Looking for off-road adventures? We've traveled thousands of miles over hundreds of roads in virtually every state in the United States and several provinces in Canada.
Many of those trips have been on rough, dirt roads in the western USA. Some were flat, some down dangerous switchbacks like on the Burr Trail and the Moki Dugway. And we remember those fun 4-wheel adventures in the Smoky Mountains and Louisiana swamps.
It's hard to pick the best, the most scenic, the one with the least traffic, the most challenging one... but here is a recap of some our favorites ... they might be the perfect off-roading adventure for you and your 4-wheel drive Jeep, 4Runner or other high-clearance vehicle!
Off-roading in the USA!
Listed below are some of the more popular offroad trips we have taken, and that our viewers have said they enjoyed.
Moab and Arches National Park in Utah
The Moab area’s beauty, history, and, hundreds of miles of old mining roads and 4-wheel drive trails make it a place that will never be forgotten. Visitors can bring their own vehicle, rent a jeep, or take a tour with one of Moab’s experienced & permitted guides.
Moab has a full range of backcountry trails, from easy 2-wheel drive backcountry scenic drives to the ultimate in challenging 4-wheel drive trails, providing an opportunity for all to experience the beauty and solitude of a backcountry adventure.
Arches National Park is located near the city of Moab. The park has over 2,000 natural stone arches, in addition to hundreds of soaring pinnacles, massive fins and giant balanced rocks.
The park features the densest concentration of natural stone arches in the world, including the popular "Delicate Arch". It covers 76,518 acres and contains an astounding variety of geological formations. A paved scenic drive takes visitors to many of the major viewpoints within the park.
Hikers can choose from a wide variety of trails, from short twenty minute walks leading right up to many of the largest arches in the park, to more adventurous hikes into lesser seen areas.
Read more about Moab and Arches National Park
From viewing the spectacular natural beauty of the red rocks to fascinating archeological, geological and historical attractions, Sedona is considered a premiere destination by millions.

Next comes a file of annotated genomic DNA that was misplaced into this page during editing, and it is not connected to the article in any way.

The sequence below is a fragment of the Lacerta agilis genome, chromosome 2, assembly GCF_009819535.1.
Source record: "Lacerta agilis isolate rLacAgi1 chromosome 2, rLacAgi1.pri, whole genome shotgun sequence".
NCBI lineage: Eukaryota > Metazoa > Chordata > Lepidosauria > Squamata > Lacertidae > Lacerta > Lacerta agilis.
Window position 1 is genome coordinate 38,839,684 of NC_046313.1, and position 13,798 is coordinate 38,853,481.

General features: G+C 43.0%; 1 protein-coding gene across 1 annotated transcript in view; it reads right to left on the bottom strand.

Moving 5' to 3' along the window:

Sedona is a paradise for outdoor enthusiasts. Visitors can take a hike or a bike ride or perhaps just enjoy a beautiful sunset.
Visit the Arizona high country to life with a rugged, off-road adventure. Broken Arrow trail is where famous westerns were filmed.
Experience Sedona’s native archaeological adventure. Explore the Honanki Heritage site, where the indigenous Sinagua people lived and worked between 600 AD until the 1400s.
Adventurers may see Sedona from the back of a jeep, atop horseback or from a hot air balloon or a helicopter. The choice is yours!
Read more about Sedona
Page is located 5.5 hours north of Phoenix, and 2.5 hours north of Flagstaff. It is the center of the world-renowned Grand Circle - a remarkable collection of parks, monuments, historical sites, and prehistoric Indian ruins. Page is surrounded by geological formations that are iconic in the American West.
The Grand Circle is a beautiful, vast region encompassing portions of five states: Arizona, New Mexico, Colorado, Utah and Nevada. It contains America’s largest concentration of national parks and monuments, woven together by extraordinary designated Scenic Byways.
Page is just a 2-3 hour drive from several popular parks:
One of the more popular venues is Antelope Canyon, just east of Page on State Highway 98. It includes two separate, scenic slot canyon sections, referred to as Upper Antelope Canyon (or The Crack), and Lower Antelope Canyon (or The Corkscrew).